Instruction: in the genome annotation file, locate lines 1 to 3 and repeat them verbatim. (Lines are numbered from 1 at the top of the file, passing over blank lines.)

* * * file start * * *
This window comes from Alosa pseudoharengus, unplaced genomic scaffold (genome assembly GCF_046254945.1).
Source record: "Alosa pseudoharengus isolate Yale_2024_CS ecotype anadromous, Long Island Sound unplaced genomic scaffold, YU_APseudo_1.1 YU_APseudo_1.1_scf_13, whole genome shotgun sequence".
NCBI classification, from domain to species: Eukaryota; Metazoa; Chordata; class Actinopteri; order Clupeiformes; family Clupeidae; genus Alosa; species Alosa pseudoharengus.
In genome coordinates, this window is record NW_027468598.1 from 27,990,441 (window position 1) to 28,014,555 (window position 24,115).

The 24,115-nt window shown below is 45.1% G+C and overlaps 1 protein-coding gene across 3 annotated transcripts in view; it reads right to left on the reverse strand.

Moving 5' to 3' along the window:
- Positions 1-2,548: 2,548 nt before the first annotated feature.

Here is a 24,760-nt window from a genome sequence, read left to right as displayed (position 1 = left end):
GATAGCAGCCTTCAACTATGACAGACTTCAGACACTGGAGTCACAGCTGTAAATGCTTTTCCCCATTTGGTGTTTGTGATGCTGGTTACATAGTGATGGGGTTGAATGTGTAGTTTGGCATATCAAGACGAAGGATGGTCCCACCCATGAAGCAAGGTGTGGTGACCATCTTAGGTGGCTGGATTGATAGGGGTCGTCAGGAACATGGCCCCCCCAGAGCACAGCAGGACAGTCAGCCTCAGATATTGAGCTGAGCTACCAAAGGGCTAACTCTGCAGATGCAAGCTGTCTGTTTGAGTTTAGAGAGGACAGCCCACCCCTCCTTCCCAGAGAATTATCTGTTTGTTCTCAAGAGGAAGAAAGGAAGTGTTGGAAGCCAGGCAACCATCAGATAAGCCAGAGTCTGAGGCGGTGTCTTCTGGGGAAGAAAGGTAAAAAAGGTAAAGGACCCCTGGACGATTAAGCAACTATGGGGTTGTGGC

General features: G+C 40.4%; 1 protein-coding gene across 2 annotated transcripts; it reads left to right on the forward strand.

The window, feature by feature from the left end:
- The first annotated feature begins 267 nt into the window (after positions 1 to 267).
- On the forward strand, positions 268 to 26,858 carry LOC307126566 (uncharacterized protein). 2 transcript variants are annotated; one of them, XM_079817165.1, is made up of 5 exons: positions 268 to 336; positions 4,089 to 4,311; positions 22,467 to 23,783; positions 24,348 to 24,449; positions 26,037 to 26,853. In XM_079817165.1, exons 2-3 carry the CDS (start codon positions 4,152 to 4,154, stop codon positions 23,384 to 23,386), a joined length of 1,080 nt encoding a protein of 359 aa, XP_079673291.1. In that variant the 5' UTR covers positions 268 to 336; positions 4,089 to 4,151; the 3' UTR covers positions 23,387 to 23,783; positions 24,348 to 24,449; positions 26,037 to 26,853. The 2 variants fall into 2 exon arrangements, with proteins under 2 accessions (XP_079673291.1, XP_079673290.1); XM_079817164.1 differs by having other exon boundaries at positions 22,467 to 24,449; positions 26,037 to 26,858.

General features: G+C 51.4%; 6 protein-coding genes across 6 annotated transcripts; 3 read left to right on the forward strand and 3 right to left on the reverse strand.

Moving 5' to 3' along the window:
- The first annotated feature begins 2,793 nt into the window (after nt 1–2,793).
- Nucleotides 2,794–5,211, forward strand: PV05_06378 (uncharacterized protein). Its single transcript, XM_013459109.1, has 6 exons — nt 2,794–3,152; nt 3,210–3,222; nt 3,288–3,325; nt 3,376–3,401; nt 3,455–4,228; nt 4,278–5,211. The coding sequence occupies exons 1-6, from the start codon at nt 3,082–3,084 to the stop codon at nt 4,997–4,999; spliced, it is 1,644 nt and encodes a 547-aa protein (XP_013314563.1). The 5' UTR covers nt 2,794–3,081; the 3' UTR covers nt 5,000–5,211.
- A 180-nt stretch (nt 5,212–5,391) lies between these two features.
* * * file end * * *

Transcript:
This window comes from Alosa pseudoharengus, unplaced genomic scaffold (genome assembly GCF_046254945.1).
Source record: "Alosa pseudoharengus isolate Yale_2024_CS ecotype anadromous, Long Island Sound unplaced genomic scaffold, YU_APseudo_1.1 YU_APseudo_1.1_scf_13, whole genome shotgun sequence".
NCBI classification, from domain to species: Eukaryota; Metazoa; Chordata; class Actinopteri; order Clupeiformes; family Clupeidae; genus Alosa; species Alosa pseudoharengus.